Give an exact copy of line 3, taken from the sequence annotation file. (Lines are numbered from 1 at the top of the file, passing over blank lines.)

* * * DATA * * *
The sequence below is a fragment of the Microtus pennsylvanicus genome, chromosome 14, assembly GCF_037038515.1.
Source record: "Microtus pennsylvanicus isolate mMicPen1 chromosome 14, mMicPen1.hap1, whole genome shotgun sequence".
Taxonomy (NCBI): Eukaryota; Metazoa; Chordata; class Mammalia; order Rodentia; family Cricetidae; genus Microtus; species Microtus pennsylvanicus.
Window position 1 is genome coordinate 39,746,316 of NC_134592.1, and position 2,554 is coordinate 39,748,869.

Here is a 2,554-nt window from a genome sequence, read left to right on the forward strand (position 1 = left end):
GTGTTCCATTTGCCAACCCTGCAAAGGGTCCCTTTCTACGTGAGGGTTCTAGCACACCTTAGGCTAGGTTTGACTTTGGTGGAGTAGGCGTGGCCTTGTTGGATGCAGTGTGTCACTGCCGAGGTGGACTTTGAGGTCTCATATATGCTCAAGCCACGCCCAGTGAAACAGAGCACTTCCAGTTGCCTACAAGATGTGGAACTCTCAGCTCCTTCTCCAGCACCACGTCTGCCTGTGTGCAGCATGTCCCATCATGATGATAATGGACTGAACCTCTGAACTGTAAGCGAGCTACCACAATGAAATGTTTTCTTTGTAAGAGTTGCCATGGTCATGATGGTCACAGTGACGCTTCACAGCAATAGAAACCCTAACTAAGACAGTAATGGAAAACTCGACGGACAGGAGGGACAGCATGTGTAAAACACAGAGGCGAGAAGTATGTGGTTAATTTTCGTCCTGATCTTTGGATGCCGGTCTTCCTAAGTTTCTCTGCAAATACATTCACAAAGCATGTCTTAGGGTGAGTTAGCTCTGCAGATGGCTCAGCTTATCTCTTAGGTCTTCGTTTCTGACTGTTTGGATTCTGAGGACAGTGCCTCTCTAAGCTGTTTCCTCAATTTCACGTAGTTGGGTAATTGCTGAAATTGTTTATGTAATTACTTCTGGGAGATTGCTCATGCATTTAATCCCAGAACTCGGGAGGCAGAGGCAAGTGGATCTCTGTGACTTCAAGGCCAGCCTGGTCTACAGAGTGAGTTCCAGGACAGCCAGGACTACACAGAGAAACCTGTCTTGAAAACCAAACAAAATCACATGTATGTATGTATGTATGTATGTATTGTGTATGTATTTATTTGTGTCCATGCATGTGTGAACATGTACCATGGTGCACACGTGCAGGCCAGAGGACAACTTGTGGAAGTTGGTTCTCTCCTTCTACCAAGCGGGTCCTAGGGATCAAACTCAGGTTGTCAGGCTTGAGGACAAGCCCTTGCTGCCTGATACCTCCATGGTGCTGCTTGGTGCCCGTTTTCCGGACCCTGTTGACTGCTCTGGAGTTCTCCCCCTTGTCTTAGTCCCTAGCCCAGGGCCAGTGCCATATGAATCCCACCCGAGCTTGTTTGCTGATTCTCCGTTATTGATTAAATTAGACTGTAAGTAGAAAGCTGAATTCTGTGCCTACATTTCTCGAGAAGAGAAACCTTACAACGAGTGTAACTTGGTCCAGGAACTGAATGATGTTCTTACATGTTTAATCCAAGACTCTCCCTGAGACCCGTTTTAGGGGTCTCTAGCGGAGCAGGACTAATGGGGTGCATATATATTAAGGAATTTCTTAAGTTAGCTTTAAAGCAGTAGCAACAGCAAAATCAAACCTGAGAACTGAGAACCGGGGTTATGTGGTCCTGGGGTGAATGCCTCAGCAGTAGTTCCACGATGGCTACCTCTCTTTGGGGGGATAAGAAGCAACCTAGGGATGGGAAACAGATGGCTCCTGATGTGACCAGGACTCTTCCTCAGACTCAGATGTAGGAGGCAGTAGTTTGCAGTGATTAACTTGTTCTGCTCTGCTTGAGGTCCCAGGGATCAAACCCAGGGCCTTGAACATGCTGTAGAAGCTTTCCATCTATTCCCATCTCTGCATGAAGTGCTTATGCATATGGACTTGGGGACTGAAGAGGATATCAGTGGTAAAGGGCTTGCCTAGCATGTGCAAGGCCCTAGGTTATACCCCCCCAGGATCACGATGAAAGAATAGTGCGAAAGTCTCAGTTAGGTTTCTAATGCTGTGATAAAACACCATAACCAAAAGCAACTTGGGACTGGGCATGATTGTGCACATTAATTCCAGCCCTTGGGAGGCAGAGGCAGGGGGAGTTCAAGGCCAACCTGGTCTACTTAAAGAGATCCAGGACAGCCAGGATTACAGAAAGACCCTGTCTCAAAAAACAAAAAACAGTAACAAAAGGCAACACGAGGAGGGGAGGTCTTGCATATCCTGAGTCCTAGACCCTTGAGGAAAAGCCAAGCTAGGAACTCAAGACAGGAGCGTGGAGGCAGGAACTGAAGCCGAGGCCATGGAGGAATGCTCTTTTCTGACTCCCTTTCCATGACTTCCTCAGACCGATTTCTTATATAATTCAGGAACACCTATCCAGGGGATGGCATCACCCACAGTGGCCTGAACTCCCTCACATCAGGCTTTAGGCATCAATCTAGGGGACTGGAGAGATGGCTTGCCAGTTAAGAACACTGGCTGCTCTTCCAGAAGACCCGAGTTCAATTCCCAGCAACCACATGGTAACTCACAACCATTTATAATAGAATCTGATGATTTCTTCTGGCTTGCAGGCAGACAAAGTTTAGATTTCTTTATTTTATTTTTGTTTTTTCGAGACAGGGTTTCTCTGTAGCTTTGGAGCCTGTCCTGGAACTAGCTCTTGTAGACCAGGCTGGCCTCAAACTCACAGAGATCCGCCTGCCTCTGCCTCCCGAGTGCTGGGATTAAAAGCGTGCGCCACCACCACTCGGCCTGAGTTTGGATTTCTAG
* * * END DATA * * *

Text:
Taxonomy (NCBI): Eukaryota; Metazoa; Chordata; class Mammalia; order Rodentia; family Cricetidae; genus Microtus; species Microtus pennsylvanicus.